North Highland with the Ministry of Justice

Change and Transformation in the Public Sector & Project of the Year

North Highland partnered with The Ministry of Justice on a major and fundamental journey to transform prisons in England and Wales. This involved taking prisons with ageing infrastructure, paper-based processes, and highly staff-dependent services, to the 21st century, with digital-first, innovative prisoner facing services, supported by modern technology infrastructure.

The Launchpad Programme had clear and ambitious objectives – to contribute to rehabilitation and reduced reoffending, to realising prison and staff efficiencies resulting in opportunities for more valuable and meaningful work for staff, and to implement a modern prison infrastructure that meets future user needs.

These objectives would be achieved, in short, through the increased levels of self-service and independence that comes with access to digital prison services through personal laptops, as well as access to rehabilitative content designed to help with substance misuse, mental health, building skills, employability and more.

We worked as a team, bringing the Ministry of Justice’s in-depth operational experience together with North Highland’s functional expertise to deliver digital services, laptops, and the supporting infrastructure across 15 adult and youth prisons in England and Wales. The scope of this work for North Highland included leading the design and delivery of change, engagement and training, service design, operating model, and benefits strategy and realisation.

We took a user-centric approach to business change, combining design thinking, behavioural science, and agile delivery with traditional change management to deliver results which far exceeded expectations. The approach involved:

  • Using service design to design a ‘Minimum Viable Product’ proposition for the laptops to design a product that prisoners needed.
  • Using behavioural science to deliver a communications and engagement strategy that ensured staff and prisoners buy-in and adopted the laptops and services.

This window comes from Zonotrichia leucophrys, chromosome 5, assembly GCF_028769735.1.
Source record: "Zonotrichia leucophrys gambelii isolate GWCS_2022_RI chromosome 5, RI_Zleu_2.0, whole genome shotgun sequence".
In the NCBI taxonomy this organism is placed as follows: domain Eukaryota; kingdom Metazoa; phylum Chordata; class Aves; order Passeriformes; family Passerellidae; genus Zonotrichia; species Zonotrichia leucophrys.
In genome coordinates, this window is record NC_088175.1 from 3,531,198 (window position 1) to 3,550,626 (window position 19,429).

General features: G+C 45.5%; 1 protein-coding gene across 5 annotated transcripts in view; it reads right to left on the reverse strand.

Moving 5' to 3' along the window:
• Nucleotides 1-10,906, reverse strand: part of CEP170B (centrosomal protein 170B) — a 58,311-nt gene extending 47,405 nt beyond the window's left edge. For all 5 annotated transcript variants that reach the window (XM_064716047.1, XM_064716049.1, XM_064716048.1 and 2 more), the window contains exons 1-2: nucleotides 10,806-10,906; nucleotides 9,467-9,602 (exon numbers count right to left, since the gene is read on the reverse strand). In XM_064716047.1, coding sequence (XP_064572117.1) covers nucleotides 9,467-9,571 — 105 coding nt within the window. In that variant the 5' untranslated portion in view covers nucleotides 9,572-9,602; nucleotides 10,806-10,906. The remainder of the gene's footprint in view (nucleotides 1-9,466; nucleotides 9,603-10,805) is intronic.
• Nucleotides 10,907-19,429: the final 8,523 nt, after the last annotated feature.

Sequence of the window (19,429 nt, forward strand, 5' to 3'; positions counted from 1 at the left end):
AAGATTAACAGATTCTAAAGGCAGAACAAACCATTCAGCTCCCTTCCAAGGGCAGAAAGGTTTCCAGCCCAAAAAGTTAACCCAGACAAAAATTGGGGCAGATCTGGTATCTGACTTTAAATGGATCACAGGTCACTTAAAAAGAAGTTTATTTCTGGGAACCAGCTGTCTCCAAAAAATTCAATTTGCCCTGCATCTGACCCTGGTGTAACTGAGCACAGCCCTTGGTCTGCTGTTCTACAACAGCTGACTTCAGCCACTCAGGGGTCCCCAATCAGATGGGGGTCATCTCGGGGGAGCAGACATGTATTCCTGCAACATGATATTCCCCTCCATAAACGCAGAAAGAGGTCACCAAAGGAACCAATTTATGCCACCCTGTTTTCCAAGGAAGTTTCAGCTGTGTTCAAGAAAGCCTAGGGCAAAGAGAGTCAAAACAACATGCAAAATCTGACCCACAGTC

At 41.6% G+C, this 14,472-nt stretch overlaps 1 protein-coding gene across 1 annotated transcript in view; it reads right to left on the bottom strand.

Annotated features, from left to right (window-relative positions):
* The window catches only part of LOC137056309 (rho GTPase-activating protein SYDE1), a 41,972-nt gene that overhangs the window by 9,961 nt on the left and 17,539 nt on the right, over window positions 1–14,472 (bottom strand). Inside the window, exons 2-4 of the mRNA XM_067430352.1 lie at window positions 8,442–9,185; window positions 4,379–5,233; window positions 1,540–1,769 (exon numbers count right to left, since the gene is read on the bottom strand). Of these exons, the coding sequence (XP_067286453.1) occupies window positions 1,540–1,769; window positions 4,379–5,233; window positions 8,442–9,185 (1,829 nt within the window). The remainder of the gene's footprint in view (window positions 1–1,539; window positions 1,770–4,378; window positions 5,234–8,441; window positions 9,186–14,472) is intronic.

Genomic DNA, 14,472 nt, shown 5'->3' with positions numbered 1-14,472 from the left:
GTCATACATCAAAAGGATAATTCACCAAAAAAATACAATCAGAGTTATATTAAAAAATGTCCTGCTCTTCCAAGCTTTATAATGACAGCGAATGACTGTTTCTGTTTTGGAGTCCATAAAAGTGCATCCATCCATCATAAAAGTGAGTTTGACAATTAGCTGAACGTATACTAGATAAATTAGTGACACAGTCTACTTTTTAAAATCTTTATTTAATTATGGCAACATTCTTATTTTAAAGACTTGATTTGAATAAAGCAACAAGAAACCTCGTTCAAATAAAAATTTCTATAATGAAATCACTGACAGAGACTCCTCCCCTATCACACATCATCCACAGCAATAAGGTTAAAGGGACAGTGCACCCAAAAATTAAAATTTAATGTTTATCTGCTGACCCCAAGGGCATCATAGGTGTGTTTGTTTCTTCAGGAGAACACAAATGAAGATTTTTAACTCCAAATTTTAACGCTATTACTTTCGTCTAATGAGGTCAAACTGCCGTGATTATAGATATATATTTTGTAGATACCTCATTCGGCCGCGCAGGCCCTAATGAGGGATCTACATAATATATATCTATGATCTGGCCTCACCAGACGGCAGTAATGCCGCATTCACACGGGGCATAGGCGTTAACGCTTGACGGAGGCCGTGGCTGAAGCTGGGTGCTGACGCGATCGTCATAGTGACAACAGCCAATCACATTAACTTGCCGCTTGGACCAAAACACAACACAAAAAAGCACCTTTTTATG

• Using workforce transformation to build an operating model blueprint to ensure continuity and ownership of the service going forward.

Benefits measured after completion evidenced programme success and an encouraging start to the transformational journey. Data collected at a Young Offenders Institution (YOI) after they had laptops for three months found that 94% of young people used the laptop frequently and 37% agreed that the laptops have given them more confidence with technology. For staff, Launchpad, removed administrative activities creating time for staff to reinvest in more productive activities elsewhere. Operational officers saved between 114 – 165 minutes per week following the programme.

Complaints data analysed at the YOI showed that in the first three months since deployment there was a 43.2% decrease in the number of complaints from young people (directed towards staff and their services). The Operating model enabled the prisons, supported by a small central team, to be self-sufficient after completion and meant staff and prisoners felt a long-lasting sense of accountability for the use and growth of the service.

The programme continues to deliver across UK prisons, with its business change now successfully managed by the in-house civil service team, who have since delivered to another 10 prisons in the UK.

View the North Highland profile in the MCA Members Directory.